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LTAD - a critique
Demands of the game
Profile of players
Functional screening
Resistance training
Speed and agility training
Integrated game conditioning


The sevens game described

Rugby sevens has been steadily growing in popularity over recent years. The announcement that the game is to be played at the summer Olympic Games of 2016 has also popularized the sport (Engebretsen et al 2010). Recent data indicates that the sevens game is played in over 100 countries with estimates of more than 31,000 teams participating in the game with over 315,000 players (World Rugby data 2014).

In this section we describe the demands of the sevens game for men and women. It must be noted that with the accessibility of Global Positioning System software in recent years, a greater depth of information on the demands of Rugby Union, be it in the 15-a-side game or Rugby sevens game is now available.

A Rugby sevens game is played for 14 minutes (two 7 minute halves). Teams play with 7 players and the rules are similar to the 15-a-side game. The game is played on a full-size 15-a-side Rugby pitch. Recent studies have indicated that the game involves repetitive high speed running with short recoveries between running bouts as well as frequent intense physical contact and collision events (Suarez-Arrones et al 2012, 2014, Higham et al 2012, 2013) regardless of the level of play.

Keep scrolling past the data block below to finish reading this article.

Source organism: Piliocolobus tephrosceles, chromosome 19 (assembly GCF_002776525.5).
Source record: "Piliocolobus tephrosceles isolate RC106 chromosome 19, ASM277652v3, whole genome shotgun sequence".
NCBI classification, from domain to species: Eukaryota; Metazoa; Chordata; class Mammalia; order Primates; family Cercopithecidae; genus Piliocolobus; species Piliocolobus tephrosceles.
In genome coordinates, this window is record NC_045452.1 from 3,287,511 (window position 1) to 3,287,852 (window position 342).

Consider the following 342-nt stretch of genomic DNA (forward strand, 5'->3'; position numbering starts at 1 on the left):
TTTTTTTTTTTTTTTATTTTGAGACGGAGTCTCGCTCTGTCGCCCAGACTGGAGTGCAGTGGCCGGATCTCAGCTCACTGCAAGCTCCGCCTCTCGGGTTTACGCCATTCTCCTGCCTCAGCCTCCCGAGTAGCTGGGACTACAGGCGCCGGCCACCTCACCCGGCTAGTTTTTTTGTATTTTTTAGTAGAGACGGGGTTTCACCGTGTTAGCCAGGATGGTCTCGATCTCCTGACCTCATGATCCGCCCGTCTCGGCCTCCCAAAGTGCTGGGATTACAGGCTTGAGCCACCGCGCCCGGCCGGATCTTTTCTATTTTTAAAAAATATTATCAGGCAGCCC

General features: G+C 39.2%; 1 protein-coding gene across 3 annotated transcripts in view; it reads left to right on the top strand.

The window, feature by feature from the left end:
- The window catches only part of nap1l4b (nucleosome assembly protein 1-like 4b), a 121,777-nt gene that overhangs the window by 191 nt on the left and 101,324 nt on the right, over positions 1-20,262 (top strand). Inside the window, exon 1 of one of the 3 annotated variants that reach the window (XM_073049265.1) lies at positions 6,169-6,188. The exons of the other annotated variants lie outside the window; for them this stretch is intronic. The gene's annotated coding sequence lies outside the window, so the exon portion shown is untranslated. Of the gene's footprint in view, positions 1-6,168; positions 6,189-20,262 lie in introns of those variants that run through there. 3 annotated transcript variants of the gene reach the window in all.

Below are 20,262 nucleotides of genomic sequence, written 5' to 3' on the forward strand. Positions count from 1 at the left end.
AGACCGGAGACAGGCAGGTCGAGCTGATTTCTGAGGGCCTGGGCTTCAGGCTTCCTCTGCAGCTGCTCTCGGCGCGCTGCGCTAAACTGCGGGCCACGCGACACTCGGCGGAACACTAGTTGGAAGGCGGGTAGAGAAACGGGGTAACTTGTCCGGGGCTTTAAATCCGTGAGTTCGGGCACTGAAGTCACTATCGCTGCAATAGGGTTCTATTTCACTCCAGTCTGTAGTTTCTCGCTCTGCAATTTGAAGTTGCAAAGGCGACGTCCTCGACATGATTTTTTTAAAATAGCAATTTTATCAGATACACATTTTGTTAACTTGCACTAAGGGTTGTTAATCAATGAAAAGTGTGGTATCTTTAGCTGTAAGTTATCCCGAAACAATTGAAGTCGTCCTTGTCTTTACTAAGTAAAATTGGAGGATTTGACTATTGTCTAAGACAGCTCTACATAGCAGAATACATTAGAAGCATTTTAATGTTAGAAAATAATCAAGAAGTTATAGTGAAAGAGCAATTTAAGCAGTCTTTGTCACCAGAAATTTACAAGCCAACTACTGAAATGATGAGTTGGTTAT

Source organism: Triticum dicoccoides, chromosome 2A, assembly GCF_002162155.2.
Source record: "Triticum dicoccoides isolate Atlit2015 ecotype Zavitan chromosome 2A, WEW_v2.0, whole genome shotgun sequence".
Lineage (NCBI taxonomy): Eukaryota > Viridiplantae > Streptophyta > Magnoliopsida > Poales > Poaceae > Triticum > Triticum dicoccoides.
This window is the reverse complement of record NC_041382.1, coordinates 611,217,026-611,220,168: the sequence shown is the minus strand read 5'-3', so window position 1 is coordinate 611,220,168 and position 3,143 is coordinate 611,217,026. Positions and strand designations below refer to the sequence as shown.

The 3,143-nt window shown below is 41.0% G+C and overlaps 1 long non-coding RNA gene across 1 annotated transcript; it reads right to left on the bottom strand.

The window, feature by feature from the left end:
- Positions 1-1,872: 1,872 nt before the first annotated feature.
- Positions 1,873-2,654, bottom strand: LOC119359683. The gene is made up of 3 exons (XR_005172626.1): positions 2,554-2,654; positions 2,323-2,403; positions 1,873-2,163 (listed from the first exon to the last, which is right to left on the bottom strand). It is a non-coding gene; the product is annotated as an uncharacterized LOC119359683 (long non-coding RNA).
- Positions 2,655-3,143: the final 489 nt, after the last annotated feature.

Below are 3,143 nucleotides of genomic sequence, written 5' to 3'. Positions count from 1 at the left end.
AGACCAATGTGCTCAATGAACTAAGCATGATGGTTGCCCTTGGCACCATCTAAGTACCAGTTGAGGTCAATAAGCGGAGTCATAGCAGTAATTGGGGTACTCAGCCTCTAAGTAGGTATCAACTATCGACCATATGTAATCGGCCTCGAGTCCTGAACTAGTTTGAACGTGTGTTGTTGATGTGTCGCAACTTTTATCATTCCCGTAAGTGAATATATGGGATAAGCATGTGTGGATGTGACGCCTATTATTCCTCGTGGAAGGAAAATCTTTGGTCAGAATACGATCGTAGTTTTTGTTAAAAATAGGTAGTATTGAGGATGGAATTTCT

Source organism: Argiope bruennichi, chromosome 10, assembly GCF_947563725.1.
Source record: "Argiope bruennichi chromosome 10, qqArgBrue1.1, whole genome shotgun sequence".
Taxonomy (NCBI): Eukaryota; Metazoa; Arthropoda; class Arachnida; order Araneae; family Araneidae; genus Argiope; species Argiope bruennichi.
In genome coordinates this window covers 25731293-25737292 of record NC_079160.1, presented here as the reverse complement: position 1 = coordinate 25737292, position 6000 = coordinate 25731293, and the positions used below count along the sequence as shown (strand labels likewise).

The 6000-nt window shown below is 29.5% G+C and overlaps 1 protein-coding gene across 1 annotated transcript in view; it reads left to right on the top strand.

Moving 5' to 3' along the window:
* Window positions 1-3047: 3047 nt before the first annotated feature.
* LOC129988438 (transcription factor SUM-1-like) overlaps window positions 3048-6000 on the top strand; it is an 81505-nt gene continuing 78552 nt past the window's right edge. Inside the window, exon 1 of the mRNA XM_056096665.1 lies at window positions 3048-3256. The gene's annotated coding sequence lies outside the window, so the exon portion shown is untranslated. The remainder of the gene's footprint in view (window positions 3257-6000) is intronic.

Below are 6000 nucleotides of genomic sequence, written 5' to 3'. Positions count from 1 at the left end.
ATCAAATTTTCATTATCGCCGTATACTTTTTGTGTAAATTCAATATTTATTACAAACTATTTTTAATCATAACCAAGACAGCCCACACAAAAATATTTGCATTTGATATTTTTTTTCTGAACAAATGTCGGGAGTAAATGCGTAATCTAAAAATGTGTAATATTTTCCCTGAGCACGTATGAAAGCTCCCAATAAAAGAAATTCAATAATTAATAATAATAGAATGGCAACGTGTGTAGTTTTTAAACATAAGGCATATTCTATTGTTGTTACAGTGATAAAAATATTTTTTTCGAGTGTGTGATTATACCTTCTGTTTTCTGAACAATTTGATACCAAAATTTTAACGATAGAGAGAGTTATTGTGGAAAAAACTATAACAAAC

Figure 1. High speed running is a feature of the sevens game.

Typically, sevens games are played in a tournament format. This means that players may participate in several games within a short period of time, for example, tournaments may require teams to play between two and five games over a period of 48 hours.

In this topic, we will examine the specific demands of Rugby sevens for both men and women. An understanding of the physical demands helps us to prescribe training and conditioning that better prepares players to perform at all levels of the game. For example, knowing the ratio of work to rest periods in the game allows the S&C coach to plan appropriate and specific work to rest practices when devising conditioning drills or games.